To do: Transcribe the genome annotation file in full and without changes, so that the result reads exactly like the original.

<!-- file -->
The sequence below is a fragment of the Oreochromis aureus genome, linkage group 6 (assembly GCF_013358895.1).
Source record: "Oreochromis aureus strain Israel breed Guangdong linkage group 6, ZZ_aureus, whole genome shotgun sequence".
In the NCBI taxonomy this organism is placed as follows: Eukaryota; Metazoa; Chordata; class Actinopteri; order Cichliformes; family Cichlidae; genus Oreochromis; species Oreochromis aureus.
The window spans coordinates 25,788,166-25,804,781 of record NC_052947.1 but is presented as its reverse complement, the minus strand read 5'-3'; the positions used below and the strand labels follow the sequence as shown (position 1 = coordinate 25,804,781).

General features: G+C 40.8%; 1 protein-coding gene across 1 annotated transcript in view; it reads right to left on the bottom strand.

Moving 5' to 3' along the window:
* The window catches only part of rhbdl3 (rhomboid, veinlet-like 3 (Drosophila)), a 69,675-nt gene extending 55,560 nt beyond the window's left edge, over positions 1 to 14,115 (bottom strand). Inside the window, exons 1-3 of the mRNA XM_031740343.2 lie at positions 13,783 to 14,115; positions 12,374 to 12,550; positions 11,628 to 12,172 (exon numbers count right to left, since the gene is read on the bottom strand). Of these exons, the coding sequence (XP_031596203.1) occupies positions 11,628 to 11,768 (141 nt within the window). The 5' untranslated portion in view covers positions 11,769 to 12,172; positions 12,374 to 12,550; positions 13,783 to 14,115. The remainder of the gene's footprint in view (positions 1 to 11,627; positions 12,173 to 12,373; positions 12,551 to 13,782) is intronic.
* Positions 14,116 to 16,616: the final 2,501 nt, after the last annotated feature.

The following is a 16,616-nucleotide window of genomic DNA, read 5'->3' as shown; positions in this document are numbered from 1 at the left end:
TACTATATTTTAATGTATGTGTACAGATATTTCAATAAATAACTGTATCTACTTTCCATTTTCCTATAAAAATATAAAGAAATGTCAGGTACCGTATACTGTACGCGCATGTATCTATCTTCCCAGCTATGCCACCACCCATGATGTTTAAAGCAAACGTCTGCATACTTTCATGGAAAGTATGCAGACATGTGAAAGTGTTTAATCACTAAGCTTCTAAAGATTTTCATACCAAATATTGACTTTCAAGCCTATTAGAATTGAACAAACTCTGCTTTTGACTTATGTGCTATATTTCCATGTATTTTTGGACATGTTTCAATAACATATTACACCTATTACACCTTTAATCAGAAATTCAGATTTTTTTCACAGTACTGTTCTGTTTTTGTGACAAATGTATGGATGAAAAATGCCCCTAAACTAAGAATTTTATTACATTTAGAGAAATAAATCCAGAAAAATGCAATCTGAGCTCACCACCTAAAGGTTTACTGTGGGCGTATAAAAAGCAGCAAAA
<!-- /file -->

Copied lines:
The sequence below is a fragment of the Oreochromis aureus genome, linkage group 6 (assembly GCF_013358895.1).
Source record: "Oreochromis aureus strain Israel breed Guangdong linkage group 6, ZZ_aureus, whole genome shotgun sequence".
In the NCBI taxonomy this organism is placed as follows: Eukaryota; Metazoa; Chordata; class Actinopteri; order Cichliformes; family Cichlidae; genus Oreochromis; species Oreochromis aureus.
The window spans coordinates 25,788,166-25,804,781 of record NC_052947.1 but is presented as its reverse complement, the minus strand read 5'-3'; the positions used below and the strand labels follow the sequence as shown (position 1 = coordinate 25,804,781).

General features: G+C 40.8%; 1 protein-coding gene across 1 annotated transcript in view; it reads right to left on the bottom strand.

Moving 5' to 3' along the window:
* The window catches only part of rhbdl3 (rhomboid, veinlet-like 3 (Drosophila)), a 69,675-nt gene extending 55,560 nt beyond the window's left edge, over positions 1 to 14,115 (bottom strand). Inside the window, exons 1-3 of the mRNA XM_031740343.2 lie at positions 13,783 to 14,115; positions 12,374 to 12,550; positions 11,628 to 12,172 (exon numbers count right to left, since the gene is read on the bottom strand). Of these exons, the coding sequence (XP_031596203.1) occupies positions 11,628 to 11,768 (141 nt within the window). The 5' untranslated portion in view covers positions 11,769 to 12,172; positions 12,374 to 12,550; positions 13,783 to 14,115. The remainder of the gene's footprint in view (positions 1 to 11,627; positions 12,173 to 12,373; positions 12,551 to 13,782) is intronic.
* Positions 14,116 to 16,616: the final 2,501 nt, after the last annotated feature.

The following is a 16,616-nucleotide window of genomic DNA, read 5'->3' as shown; positions in this document are numbered from 1 at the left end:
TACTATATTTTAATGTATGTGTACAGATATTTCAATAAATAACTGTATCTACTTTCCATTTTCCTATAAAAATATAAAGAAATGTCAGGTACCGTATACTGTACGCGCATGTATCTATCTTCCCAGCTATGCCACCACCCATGATGTTTAAAGCAAACGTCTGCATACTTTCATGGAAAGTATGCAGACATGTGAAAGTGTTTAATCACTAAGCTTCTAAAGATTTTCATACCAAATATTGACTTTCAAGCCTATTAGAATTGAACAAACTCTGCTTTTGACTTATGTGCTATATTTCCATGTATTTTTGGACATGTTTCAATAACATATTACACCTATTACACCTTTAATCAGAAATTCAGATTTTTTTCACAGTACTGTTCTGTTTTTGTGACAAATGTATGGATGAAAAATGCCCCTAAACTAAGAATTTTATTACATTTAGAGAAATAAATCCAGAAAAATGCAATCTGAGCTCACCACCTAAAGGTTTACTGTGGGCGTATAAAAAGCAGCAAAA